In English, many things are named after a particular country – but have you ever wondered what those things are called in those countries?
1by my troth — a fe mía
- The arch-bishop himself, Æthelnoth, came from Canterbury to witness our troth; I could scarce raise my eyes to him, knowing as he must every blemish of my soul.
- Still, breaking her troth would be difficult, but not impossible.
- He also assesses critically the corrosive ideology of transient troth and individual gratification that has driven a good deal of this contemporary pathos.
- We have much to be thoroughly ashamed of if, in troth, we bear the burdens of one another.
- But even these elements derive their efficacy from the fullness of grace and troth entrusted to the Catholic Church.
- And he might have, had Nathan not used a fiction to flush the troth out of hiding.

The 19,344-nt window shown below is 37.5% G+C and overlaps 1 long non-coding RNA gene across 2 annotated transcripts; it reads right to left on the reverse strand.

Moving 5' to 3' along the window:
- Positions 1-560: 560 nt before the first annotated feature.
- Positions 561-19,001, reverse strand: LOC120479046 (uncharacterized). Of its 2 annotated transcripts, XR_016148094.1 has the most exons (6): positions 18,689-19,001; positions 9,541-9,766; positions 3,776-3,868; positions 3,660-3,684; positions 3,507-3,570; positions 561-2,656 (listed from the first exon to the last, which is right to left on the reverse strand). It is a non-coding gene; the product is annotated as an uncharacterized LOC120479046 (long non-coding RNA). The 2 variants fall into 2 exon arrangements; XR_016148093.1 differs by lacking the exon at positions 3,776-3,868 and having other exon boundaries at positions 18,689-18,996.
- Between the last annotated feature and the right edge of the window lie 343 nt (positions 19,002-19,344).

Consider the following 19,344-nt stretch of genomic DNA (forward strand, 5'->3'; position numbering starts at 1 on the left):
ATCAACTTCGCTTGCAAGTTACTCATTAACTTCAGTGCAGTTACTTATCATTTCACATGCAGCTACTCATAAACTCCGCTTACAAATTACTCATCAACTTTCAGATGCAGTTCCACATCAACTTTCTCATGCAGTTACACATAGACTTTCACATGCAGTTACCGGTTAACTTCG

- By my troth, I love thee more than any other man can.
- If you haven't guessed by now the answer is located here, gentle readers, and I do beg thy pardon if I spake not in troth.
English has borrowed many of the following foreign expressions of parting, so you’ve probably encountered some of these ways to say goodbye in other languages.
Many words formed by the addition of the suffix –ster are now obsolete - which ones are due a resurgence?
As their breed names often attest, dogs are a truly international bunch. Let’s take a look at 12 different dog breed names and their backstories.